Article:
I was later invited to dinner with Michael on the boat when it was moored at the property conference MIPIM in Cannes.

One of the guests was Ken McCulloch, the hotel entrepreneur who founded the Malmaison chain.

The Evans family worked with him to launch the impressive Dakota hotel brand, which they now solely own.

One year I found myself holidaying alone in Majorca after the end of a long-term relationship with my girlfriend (I think it lasted two months).

I find myself fascinating but there is only so much time you can spend on your own.

My hotel room overlooked the port in Palma and I used to entertain myself by scanning the superyachts moored up and looking up who owned them on the internet.

One was registered to the American who owned the underwear brand Victoria’s Secret and plenty of others were owned by a myriad of oil sheikhs from the Middle East.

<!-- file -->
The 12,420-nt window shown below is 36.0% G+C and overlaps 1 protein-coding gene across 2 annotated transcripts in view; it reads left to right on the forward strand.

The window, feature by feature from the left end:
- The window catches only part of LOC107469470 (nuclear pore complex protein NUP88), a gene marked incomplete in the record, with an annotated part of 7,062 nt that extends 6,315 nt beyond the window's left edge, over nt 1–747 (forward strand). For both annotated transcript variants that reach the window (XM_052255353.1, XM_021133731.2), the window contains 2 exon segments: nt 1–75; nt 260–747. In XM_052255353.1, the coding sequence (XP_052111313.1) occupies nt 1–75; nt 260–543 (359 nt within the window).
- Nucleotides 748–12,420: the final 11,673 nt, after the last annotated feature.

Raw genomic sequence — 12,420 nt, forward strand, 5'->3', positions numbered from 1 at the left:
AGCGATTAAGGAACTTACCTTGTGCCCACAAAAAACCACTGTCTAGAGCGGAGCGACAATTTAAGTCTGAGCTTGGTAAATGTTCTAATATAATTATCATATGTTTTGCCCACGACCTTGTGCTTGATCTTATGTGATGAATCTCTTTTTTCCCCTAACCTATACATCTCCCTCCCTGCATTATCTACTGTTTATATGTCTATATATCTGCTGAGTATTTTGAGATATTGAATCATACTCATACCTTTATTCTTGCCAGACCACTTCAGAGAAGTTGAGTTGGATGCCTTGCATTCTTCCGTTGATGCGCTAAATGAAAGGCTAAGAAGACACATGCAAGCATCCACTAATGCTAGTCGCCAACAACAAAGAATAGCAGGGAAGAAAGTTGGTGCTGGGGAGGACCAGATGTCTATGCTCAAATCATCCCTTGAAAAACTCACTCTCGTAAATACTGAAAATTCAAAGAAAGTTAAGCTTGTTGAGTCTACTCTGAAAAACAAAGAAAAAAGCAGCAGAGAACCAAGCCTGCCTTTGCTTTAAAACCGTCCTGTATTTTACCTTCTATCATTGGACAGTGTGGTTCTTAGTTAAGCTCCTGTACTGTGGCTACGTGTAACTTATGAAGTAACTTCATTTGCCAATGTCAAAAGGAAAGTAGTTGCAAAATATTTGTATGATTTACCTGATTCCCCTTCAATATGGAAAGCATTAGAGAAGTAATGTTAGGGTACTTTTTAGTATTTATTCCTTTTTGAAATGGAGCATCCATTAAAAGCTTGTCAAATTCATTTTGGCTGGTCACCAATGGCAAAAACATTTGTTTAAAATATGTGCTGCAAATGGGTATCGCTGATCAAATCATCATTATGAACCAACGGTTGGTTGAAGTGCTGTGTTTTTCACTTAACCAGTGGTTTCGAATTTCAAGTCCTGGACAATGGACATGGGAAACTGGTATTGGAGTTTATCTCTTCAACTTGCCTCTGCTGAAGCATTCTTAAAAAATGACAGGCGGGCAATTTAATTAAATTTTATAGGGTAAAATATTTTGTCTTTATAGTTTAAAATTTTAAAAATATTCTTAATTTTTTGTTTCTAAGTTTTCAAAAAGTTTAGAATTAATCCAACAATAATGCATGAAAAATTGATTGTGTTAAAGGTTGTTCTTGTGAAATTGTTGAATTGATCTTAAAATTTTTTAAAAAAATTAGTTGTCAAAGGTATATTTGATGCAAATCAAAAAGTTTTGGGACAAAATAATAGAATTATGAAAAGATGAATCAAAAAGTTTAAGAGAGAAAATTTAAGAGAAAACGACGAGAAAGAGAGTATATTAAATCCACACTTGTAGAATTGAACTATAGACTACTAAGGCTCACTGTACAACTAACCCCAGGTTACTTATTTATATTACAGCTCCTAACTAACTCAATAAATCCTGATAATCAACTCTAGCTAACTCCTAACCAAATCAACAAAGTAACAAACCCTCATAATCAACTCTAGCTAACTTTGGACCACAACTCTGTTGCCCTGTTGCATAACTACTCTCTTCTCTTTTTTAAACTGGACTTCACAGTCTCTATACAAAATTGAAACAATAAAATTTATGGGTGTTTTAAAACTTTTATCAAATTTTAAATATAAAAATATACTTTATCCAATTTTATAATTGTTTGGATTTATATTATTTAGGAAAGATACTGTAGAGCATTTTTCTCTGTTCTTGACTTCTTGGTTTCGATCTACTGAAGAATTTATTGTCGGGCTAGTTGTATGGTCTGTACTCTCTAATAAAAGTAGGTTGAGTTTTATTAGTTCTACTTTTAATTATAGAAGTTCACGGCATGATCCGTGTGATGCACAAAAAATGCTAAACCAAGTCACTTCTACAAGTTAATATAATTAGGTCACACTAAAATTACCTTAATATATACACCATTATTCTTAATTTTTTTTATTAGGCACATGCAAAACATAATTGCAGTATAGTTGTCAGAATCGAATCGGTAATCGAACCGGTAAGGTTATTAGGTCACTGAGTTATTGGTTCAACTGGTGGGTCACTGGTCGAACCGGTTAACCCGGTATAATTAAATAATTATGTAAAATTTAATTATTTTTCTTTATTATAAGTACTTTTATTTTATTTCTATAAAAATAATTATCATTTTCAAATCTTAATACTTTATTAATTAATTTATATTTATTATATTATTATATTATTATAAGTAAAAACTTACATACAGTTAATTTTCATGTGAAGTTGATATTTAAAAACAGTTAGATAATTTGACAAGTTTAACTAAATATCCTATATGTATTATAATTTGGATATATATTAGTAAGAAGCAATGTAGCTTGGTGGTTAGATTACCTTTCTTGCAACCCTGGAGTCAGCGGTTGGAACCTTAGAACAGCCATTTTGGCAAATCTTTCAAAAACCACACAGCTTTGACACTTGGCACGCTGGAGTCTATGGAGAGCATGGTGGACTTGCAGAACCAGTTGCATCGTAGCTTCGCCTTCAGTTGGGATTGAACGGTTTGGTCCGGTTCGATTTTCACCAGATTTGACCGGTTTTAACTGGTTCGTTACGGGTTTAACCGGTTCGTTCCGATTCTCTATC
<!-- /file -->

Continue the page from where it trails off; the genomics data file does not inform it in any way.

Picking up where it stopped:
One morning I opened my curtains to see a boat in the harbour that I recognised.

It was the White Rose of Drachs.

It’s name sounds like it has some Greek influence but of course White Rose is a nod to Michael’s Yorkshire roots while Drachs is made up of the initials of the first names of his five children.

I texted Rodney Dalton to say I had spotted the Evans’ yacht in the harbour.

An hour later I got a reply: “Michael and Helga would be delighted if you would join them for lunch on the boat at 12 noon.”

I positively skipped along the front of the marina as I made my way to the boat for what was a very enjoyable and entertaining lunch with Michael and Helga.

Afterwards I chatted for an hour with Michael in his office on board the boat (some who have been in there used to call it the “bollocking room”) and he wanted to know about what was happening in business in Yorkshire and shared some wonderful stories about the people he had encountered during his long business career.

Calling a tycoon down-to-earth seems like an oxymoron, but Michael Evans couldn’t be compartmentalised and did things his way.

He will be missed.